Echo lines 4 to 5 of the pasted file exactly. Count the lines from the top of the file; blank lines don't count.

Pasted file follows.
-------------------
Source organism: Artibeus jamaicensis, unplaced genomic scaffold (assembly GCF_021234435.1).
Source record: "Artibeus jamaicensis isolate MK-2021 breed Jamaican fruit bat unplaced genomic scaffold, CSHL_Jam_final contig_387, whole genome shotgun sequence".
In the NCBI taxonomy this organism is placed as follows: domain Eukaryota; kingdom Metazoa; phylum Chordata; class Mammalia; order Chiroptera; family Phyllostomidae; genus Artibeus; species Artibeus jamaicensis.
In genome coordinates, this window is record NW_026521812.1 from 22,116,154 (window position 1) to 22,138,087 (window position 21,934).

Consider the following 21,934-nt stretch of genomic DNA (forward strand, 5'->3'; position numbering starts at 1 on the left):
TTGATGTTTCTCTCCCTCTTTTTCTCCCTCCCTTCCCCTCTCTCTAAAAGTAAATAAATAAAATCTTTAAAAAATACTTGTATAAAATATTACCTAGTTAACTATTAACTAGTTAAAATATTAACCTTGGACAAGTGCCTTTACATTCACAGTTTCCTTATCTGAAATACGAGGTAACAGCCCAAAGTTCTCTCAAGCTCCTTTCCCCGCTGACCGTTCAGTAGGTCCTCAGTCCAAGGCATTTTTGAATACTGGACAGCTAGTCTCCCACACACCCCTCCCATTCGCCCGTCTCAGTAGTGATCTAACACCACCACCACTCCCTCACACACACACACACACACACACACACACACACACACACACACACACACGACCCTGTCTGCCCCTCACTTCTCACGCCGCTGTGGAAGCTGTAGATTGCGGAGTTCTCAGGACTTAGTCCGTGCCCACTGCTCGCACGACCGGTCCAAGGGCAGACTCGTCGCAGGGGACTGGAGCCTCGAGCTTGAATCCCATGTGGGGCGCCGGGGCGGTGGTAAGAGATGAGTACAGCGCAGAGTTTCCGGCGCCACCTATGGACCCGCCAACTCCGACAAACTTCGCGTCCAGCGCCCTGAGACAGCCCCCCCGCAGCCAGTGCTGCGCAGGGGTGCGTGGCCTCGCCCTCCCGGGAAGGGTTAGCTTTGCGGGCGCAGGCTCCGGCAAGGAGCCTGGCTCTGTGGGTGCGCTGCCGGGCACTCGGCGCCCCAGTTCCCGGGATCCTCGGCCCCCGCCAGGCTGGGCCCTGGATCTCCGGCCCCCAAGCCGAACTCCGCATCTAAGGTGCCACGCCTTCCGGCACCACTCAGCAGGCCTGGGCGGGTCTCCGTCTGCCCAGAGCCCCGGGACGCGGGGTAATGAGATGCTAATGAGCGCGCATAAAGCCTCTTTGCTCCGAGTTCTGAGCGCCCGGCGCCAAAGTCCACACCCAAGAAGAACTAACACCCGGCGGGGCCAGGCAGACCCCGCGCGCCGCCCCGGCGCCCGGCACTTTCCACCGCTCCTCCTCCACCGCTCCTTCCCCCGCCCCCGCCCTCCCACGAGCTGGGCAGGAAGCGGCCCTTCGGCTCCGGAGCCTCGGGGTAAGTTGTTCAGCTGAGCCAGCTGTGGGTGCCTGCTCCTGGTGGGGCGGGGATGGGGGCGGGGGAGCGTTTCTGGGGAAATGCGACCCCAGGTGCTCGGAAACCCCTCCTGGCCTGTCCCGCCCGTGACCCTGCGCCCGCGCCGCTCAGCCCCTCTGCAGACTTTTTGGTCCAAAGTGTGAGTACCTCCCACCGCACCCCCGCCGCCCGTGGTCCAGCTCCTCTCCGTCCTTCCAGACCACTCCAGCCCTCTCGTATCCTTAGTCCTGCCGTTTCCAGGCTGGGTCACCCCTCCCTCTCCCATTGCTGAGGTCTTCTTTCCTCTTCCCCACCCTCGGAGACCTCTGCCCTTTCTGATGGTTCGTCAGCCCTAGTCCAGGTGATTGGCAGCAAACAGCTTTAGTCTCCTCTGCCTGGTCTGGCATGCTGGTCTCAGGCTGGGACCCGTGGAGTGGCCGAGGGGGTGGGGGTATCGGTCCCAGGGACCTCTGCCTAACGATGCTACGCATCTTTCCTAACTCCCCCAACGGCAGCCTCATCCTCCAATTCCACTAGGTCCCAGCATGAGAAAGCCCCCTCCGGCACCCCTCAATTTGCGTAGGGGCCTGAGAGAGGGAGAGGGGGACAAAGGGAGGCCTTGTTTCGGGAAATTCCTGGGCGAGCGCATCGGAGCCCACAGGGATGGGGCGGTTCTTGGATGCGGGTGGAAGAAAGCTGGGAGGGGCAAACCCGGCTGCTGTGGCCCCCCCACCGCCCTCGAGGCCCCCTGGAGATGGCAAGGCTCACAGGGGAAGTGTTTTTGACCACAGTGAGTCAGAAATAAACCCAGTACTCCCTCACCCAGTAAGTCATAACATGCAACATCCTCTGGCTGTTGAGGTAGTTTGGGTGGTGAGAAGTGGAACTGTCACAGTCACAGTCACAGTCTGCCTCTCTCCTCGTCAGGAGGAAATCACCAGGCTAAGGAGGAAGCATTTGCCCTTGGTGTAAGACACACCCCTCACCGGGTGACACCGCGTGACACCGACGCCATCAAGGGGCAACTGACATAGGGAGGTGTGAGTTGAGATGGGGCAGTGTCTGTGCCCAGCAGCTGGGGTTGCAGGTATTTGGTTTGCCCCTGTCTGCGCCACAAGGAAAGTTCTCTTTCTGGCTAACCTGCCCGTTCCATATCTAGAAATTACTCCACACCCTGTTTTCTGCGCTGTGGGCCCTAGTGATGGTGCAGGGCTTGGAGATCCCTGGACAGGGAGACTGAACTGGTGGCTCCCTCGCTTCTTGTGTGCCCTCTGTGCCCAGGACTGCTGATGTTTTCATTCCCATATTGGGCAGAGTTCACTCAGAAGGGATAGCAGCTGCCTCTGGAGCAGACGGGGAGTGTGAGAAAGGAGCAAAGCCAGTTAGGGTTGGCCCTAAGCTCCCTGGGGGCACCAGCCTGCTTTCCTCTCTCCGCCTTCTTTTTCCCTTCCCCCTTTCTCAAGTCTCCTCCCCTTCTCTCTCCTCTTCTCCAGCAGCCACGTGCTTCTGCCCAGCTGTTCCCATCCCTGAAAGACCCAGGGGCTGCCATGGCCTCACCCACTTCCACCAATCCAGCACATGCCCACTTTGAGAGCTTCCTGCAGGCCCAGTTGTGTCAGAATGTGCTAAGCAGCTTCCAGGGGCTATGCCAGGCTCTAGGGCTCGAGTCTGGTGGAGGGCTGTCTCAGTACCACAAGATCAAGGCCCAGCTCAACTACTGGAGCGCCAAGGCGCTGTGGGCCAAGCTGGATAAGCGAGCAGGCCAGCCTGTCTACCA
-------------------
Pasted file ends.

In genome coordinates, this window is record NW_026521812.1 from 22,116,154 (window position 1) to 22,138,087 (window position 21,934).

Consider the following 21,934-nt stretch of genomic DNA (forward strand, 5'->3'; position numbering starts at 1 on the left):